May 5th - 2015

RECO decision: Memory fails registrant who conveys wrong price

A registrant’s mistaken price presentation leaves the sellers out of pocket and the buyers out of luck following this transaction, which leads to a RECO complaint.

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A registrant’s mistaken price presentation leaves the sellers out of pocket and the buyers out of luck following this transaction, which leads to a RECO complaint.

RECOThe following decision from RECO Discipline and Appeal Hearings has been condensed. All individual and corporate names have been changed. 


Danny and Sue listed their home with Prime Realty, with Jeff as their representative. In their listing agreement, the couple asked for $749,000. The sellers instructed Jeff that they wanted no offers until 6:00 p.m. on July 27. 

The potential buyers, Pete and Maya, visited the house three times with their representative, Eva of Sunny Realty. This couple wanted to submit an offer immediately, but Jeff told Eva his clients were not accepting offers until the specified day and time. 

On behalf of her buyers, Eva drafted an offer of $815,000 on the property, well over asking.  However, before the offer presentation, Jeff told Eva there would be multiple offers on the home. As a result, Pete and Maya increased their offer to $856,100, more than $100,000 above the list price.

Eva presented the offer to Jeff and to the sellers. After the offer presentation, Jeff handed all of the copies of Pete and Maya’s offer back to Eva even though he was invited to keep a copy. Jeff told Eva that he would call her after all offers were presented. Jeff could have kept a copy of Pete and Maya’s offer in order to advise his sellers about this offer, but he decided to rely on his memory and notes instead.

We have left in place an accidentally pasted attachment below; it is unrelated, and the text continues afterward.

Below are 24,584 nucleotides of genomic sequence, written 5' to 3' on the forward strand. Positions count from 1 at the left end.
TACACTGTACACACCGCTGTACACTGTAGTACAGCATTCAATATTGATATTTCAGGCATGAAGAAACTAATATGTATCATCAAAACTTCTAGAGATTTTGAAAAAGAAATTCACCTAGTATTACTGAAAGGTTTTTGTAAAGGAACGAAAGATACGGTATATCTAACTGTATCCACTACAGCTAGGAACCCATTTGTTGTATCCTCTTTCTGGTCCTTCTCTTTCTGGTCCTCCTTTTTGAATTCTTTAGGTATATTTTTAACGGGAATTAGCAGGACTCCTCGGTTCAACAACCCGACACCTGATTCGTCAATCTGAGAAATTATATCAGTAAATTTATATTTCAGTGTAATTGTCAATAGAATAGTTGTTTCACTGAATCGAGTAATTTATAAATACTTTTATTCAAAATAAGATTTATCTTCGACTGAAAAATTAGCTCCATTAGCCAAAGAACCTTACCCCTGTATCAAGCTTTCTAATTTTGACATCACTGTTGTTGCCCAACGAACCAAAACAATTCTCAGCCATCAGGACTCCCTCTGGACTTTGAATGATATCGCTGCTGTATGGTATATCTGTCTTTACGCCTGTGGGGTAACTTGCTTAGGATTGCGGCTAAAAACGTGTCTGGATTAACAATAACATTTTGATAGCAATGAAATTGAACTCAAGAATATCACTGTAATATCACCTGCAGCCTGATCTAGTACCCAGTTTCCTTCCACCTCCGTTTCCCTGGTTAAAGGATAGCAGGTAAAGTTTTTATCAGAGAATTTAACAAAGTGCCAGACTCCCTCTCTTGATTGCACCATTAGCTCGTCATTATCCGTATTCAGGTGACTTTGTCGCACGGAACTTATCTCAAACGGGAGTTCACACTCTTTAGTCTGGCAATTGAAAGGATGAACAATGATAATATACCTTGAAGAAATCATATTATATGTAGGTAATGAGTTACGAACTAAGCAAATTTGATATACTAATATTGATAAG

Jeff eventually called Eva and told her that Pete and Maya’s offer was well below the other five registered offers. Jeff told Eva that three of those offers were being sent back for improvement but not Pete and Maya’s. Finally, after some discussion with Eva, Jeff agreed that Pete and Maya could resubmit a better offer. However, given that their offer was already $100,000 over asking, they declined to alter it.

Later that evening, Jeff called Eva to inform her that Danny and Sue had sold their home for $801,500.  The price was approximately $54,000 less than the amount offered by Pete and Maya. 

Eva informed him that her clients’ offer had been for $856,100. Jeff admitted he’d made a mistake, as he thought their offer had been $756,100. His recollection of the price was $100,000 off, significantly less than the amount offered by Eva’s buyers.

Although it was acknowledged that Jeff made a mistake and his actions were not intentional, Danny and Sue were out $54,600 on the sale of their home while Pete and Maya did not get the home on which their hearts were set.  


The RECO panel determined that Jeff acted unprofessionally when he failed to present the correct price offered by potential buyers to his sellers. It ruled that Jeff did not provide conscientious and competent service to his clients when he neglected to retain and properly review Pete and Maya’s offer.  The panel ruled that Jeff breached the following sections of the REBBA 2002 Code of ethics:  (4) Best interests; (5) Conscientious and competent service, etc; (38) Error, misrepresentation and fraud; and (39) Unprofessional conduct, etc.


Jeff was fined $12,500, payable to RECO. The full case can be viewed at Look under “Complaints and Enforcement”, select “Regularly Activities and Decisions” and then select “Discipline & Appeals/Decisions.” Scroll down and click on “Search by year.”  Select 2013 then “Search.”  Look under cases dated 2013/06/11.

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